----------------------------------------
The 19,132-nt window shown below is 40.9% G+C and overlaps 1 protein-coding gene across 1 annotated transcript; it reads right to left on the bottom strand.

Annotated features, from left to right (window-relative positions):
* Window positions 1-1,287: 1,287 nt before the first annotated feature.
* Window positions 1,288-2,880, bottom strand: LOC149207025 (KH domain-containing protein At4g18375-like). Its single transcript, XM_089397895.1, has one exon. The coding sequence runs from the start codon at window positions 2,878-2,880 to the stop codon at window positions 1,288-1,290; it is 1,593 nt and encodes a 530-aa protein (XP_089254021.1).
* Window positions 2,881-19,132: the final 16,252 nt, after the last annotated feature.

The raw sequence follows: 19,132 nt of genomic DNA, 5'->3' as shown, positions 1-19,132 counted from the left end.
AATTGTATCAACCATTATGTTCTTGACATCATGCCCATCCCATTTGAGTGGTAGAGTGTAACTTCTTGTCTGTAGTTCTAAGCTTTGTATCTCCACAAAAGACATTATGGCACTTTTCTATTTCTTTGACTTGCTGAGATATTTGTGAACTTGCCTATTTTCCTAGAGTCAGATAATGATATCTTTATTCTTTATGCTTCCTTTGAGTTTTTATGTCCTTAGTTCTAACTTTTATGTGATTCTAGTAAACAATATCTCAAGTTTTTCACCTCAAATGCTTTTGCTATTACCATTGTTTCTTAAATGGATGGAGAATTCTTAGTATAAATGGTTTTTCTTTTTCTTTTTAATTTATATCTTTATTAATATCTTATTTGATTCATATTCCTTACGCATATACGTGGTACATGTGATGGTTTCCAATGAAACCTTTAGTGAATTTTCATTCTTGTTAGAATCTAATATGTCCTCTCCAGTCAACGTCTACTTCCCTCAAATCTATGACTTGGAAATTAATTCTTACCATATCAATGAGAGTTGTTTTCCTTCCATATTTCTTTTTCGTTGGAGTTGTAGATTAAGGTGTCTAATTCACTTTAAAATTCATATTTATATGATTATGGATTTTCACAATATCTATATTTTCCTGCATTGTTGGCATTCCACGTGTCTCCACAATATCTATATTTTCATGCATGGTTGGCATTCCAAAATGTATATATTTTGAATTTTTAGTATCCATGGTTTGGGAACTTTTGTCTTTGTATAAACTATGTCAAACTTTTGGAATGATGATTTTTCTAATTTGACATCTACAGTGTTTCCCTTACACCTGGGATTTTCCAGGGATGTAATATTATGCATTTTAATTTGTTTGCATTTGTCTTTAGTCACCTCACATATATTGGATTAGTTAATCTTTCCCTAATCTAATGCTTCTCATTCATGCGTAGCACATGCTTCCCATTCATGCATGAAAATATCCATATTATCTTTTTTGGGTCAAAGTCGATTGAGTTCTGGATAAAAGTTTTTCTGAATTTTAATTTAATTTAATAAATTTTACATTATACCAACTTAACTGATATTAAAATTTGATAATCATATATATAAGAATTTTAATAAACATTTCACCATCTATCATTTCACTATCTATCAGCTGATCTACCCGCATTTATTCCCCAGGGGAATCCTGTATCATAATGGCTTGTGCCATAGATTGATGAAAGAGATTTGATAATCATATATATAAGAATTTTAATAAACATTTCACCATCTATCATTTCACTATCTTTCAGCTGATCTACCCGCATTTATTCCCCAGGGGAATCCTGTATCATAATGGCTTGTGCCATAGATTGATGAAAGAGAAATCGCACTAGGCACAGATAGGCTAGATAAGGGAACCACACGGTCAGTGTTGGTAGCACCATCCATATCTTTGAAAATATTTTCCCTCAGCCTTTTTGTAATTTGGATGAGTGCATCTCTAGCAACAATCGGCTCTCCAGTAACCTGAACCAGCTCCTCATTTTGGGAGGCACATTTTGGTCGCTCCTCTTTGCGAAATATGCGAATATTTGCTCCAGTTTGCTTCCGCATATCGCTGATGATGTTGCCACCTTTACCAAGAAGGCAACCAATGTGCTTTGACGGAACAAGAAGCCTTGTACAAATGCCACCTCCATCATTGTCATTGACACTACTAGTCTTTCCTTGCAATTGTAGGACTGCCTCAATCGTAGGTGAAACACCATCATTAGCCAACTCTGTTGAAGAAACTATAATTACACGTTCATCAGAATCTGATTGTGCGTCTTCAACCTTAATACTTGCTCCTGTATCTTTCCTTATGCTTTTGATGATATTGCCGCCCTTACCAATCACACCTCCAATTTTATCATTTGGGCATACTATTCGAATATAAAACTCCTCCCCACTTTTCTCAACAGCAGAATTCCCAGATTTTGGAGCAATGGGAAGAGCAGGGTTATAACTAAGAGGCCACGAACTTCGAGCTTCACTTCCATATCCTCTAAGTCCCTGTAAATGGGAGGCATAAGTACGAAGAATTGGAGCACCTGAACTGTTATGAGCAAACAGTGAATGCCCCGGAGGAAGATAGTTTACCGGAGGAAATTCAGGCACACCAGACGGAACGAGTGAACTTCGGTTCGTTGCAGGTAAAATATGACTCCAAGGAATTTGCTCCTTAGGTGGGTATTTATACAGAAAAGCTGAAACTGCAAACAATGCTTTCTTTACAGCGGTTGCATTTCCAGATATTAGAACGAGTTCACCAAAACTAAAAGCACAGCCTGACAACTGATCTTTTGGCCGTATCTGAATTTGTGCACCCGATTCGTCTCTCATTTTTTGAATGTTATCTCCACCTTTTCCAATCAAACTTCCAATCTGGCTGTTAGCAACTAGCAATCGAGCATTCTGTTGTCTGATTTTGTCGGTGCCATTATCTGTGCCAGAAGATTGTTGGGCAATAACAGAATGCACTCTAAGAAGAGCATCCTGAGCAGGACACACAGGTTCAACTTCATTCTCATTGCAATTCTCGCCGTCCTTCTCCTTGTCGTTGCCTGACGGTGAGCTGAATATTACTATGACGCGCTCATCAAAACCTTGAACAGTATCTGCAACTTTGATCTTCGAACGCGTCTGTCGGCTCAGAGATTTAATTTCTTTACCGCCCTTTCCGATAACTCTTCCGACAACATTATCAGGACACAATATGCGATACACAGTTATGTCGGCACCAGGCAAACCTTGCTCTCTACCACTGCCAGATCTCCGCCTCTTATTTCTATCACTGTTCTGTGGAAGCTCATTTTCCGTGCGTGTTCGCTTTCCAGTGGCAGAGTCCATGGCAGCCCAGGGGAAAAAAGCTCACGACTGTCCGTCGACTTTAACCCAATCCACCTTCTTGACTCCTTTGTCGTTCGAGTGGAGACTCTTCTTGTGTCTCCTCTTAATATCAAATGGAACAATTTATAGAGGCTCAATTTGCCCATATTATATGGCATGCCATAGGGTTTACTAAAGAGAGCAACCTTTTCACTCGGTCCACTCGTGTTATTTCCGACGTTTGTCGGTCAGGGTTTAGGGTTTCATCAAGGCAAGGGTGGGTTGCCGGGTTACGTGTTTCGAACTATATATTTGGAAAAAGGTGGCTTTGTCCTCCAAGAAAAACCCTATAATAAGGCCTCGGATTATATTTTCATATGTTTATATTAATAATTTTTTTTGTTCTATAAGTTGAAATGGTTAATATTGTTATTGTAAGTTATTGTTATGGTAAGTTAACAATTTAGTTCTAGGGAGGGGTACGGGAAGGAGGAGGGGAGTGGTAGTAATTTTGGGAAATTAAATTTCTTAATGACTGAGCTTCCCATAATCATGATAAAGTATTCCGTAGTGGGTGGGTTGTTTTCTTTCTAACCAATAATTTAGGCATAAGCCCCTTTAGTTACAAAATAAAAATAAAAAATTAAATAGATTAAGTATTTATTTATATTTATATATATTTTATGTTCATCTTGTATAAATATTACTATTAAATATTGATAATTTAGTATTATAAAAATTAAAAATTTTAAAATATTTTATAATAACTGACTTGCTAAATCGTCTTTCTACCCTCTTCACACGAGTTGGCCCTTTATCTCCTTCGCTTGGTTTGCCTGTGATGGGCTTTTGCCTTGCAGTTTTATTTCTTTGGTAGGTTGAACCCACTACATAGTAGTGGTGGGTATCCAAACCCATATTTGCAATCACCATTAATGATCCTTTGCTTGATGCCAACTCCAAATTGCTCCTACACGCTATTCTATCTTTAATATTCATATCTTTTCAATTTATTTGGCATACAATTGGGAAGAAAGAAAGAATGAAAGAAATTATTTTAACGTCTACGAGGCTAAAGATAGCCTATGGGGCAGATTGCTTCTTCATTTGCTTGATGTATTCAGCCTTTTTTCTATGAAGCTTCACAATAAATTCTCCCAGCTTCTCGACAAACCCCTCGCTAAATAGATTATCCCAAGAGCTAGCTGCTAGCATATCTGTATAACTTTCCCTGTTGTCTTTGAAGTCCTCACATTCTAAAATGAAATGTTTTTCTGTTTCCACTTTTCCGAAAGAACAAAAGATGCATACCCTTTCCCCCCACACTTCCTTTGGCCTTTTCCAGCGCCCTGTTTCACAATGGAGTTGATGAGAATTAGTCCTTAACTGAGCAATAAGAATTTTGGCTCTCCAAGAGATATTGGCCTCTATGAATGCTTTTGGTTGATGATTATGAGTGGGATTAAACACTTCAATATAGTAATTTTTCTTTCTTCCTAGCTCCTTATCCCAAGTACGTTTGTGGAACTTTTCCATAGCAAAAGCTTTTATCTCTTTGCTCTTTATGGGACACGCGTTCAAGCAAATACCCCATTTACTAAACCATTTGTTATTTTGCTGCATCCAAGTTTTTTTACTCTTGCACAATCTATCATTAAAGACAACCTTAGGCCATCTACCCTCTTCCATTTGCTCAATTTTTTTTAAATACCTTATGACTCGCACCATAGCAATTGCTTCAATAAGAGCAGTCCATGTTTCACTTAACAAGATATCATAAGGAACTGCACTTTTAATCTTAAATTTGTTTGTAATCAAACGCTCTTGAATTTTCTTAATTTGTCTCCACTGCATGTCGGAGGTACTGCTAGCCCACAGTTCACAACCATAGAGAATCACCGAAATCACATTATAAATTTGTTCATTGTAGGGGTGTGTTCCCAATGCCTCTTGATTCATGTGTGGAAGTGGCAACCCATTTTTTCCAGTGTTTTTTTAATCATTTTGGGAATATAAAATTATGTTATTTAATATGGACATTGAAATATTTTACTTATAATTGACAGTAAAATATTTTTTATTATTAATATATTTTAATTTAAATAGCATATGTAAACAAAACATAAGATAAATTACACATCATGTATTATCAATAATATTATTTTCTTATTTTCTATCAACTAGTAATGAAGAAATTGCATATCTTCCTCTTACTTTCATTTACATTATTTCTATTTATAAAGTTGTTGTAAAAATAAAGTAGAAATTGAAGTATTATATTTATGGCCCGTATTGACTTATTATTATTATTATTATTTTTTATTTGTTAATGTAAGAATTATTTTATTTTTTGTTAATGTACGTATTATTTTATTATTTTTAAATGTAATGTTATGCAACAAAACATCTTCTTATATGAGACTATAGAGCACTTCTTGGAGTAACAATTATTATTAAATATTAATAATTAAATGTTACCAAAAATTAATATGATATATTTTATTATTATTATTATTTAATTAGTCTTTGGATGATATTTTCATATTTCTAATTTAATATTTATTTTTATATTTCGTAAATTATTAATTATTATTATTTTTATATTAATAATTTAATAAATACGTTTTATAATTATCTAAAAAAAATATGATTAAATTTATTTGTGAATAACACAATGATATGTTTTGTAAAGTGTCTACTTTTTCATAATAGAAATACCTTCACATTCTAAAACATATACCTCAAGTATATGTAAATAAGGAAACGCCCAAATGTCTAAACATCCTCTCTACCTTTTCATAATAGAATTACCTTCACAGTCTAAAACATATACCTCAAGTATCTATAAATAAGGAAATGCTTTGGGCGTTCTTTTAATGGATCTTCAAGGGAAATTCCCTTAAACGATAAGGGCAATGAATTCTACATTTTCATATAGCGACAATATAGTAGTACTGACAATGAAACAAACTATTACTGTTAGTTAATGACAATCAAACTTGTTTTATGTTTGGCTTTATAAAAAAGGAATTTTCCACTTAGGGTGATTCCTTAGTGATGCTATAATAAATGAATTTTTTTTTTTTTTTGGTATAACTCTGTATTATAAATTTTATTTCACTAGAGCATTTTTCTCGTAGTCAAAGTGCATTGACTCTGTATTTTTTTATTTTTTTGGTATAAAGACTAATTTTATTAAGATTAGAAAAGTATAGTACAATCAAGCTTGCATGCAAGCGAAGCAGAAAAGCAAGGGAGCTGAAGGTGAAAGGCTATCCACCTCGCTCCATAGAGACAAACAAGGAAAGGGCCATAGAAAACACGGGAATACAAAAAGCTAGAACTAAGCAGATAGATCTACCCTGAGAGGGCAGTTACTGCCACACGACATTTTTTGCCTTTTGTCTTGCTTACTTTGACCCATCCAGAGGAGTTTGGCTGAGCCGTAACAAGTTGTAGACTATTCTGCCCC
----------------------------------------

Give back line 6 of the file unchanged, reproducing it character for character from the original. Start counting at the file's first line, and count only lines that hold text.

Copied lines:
The raw sequence follows: 19,132 nt of genomic DNA, 5'->3' as shown, positions 1-19,132 counted from the left end.